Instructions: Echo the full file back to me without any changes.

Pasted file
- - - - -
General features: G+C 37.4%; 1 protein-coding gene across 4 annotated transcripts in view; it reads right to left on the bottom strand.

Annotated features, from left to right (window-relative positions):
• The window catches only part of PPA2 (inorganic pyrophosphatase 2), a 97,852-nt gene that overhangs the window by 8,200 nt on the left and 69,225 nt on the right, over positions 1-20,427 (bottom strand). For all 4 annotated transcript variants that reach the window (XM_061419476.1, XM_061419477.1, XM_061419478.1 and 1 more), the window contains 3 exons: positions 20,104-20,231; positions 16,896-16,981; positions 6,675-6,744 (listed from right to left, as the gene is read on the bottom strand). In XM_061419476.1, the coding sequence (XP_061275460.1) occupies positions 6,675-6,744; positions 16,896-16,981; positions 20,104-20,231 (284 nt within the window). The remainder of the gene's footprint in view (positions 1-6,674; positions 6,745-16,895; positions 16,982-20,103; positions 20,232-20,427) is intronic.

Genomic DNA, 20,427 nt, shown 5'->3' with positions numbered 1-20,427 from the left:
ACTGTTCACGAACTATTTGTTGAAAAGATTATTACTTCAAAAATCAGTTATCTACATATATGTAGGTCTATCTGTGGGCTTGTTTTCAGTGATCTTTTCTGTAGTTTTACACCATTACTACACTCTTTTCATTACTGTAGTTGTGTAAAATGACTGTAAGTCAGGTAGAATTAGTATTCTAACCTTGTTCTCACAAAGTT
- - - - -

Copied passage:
General features: G+C 37.4%; 1 protein-coding gene across 4 annotated transcripts in view; it reads right to left on the bottom strand.

Annotated features, from left to right (window-relative positions):
• The window catches only part of PPA2 (inorganic pyrophosphatase 2), a 97,852-nt gene that overhangs the window by 8,200 nt on the left and 69,225 nt on the right, over positions 1-20,427 (bottom strand). For all 4 annotated transcript variants that reach the window (XM_061419476.1, XM_061419477.1, XM_061419478.1 and 1 more), the window contains 3 exons: positions 20,104-20,231; positions 16,896-16,981; positions 6,675-6,744 (listed from right to left, as the gene is read on the bottom strand). In XM_061419476.1, the coding sequence (XP_061275460.1) occupies positions 6,675-6,744; positions 16,896-16,981; positions 20,104-20,231 (284 nt within the window). The remainder of the gene's footprint in view (positions 1-6,674; positions 6,745-16,895; positions 16,982-20,103; positions 20,232-20,427) is intronic.

Genomic DNA, 20,427 nt, shown 5'->3' with positions numbered 1-20,427 from the left:
ACTGTTCACGAACTATTTGTTGAAAAGATTATTACTTCAAAAATCAGTTATCTACATATATGTAGGTCTATCTGTGGGCTTGTTTTCAGTGATCTTTTCTGTAGTTTTACACCATTACTACACTCTTTTCATTACTGTAGTTGTGTAAAATGACTGTAAGTCAGGTAGAATTAGTATTCTAACCTTGTTCTCACAAAGTT